While I stumbled into that bit of history reading the book, I also make a point of listening to podcasts where I might learn something new. Since my last note I listened to an interview with Jim Grant, who may be one of the best market historians. Jim was asked about the run-up to the inflation of the 1970s. Grant began by describing the period of the 1960s and onwards, when volatility was very low, inflation was low, unemployment was very low and there was no expectation of inflation. But the elevated government spending/borrowing to pay for the Vietnam War led to higher inflation by the second half of the 1960s. That inflation carried over into the 1970s and worsened as the U.S. went off the gold standard, allowing the currency to debase.
Grant made the case that the prelude to that period of inflation was very similar to recent conditions. He went on to talk about how interest rates are currently being suppressed, central banks are buying bonds and propping up prices of all forms of debt, and money supply is increasing at a rate greater than any of us have seen in our lifetimes.
He suggested that there was some $10 trillion in bonds globally with negative yields “where holders are satisfied to hold a bond that will pay them less than nothing, with the assurance that they will get something from a government that is issuing currency it intends to debase”. The actual number is currently more like $15 trillion, made up largely of government debt. In fact, 90% of government debt globally is yielding less than 1% (according to the Wall Street Journal). And according to a recent Financial Times article, more than 60% of the entire global bond market is yielding less than 1%.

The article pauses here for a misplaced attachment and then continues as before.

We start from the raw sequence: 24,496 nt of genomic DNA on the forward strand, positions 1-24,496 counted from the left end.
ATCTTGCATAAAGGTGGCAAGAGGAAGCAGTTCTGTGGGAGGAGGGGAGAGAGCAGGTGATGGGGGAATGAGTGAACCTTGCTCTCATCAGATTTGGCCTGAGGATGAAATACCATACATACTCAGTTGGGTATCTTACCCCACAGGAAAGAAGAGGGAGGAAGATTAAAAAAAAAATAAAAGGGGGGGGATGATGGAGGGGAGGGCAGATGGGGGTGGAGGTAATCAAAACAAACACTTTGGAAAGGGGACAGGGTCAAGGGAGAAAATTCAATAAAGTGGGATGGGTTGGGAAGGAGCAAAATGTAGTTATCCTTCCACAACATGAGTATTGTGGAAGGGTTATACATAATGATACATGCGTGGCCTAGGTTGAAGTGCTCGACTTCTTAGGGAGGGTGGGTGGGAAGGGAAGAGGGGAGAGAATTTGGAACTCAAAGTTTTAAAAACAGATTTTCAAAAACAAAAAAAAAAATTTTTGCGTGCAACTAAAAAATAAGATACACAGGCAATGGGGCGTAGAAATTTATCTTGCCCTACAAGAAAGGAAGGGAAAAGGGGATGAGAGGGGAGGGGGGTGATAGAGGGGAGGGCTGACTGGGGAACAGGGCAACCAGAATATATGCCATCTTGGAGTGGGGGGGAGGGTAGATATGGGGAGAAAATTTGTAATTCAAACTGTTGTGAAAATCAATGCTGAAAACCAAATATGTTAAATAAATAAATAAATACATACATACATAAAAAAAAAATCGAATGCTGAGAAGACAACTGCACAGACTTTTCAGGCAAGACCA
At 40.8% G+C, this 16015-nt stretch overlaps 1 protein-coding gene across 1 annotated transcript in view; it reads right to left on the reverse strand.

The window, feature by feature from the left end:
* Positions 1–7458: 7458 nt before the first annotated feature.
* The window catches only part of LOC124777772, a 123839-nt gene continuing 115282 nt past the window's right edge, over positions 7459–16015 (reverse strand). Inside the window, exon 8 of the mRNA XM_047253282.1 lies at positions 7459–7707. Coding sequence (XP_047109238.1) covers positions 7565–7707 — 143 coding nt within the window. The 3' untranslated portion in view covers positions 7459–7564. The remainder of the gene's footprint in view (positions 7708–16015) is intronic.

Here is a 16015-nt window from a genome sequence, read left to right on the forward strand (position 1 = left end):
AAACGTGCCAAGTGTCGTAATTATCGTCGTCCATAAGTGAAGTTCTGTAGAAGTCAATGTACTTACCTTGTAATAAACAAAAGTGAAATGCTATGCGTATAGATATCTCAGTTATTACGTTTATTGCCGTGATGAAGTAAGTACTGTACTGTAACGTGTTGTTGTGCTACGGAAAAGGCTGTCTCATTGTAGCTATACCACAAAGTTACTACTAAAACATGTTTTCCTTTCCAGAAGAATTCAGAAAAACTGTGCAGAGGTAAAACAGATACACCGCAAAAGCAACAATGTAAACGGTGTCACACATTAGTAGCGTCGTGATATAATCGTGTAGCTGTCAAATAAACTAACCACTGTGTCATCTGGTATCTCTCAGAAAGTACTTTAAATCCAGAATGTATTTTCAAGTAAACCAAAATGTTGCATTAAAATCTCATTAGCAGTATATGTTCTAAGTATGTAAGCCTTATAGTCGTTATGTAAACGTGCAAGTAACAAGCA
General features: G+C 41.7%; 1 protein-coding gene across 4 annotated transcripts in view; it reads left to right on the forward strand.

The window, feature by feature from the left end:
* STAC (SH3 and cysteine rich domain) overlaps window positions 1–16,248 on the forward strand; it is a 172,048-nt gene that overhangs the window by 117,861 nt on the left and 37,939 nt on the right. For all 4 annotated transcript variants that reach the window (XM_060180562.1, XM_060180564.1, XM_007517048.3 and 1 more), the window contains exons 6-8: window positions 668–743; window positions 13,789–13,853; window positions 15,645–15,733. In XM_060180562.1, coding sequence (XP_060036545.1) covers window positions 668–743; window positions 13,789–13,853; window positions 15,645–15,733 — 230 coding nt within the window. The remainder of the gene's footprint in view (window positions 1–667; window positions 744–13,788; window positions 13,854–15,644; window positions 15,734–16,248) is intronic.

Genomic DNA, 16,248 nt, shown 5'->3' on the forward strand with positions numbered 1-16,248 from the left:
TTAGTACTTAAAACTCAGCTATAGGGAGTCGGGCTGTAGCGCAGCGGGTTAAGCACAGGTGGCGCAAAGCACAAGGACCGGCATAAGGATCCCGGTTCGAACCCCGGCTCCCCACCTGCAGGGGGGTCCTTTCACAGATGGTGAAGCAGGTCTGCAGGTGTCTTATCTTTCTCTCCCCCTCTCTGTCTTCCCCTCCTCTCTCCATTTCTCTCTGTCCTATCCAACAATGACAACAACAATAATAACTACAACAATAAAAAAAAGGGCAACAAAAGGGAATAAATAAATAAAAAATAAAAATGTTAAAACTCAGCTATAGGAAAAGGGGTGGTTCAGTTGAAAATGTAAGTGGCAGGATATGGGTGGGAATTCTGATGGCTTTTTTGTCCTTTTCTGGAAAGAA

He cited a commodity index that was backward engineered to date it back to the year 1900 and compares it to the Dow Jones Industrial Average. In relation to the Dow, commodities are trading at the lowest point in 120 years. It seems that everyone is convinced there will be no inflation even as governments are increasing money supply at the highest rate in decades. Investors are content to pile into financial assets with no concerns about potential inflation (i.e. the entire bond market). After all these years, my experience is that extreme readings such as this one should be sold, even if you cannot identify where the inflation will come from.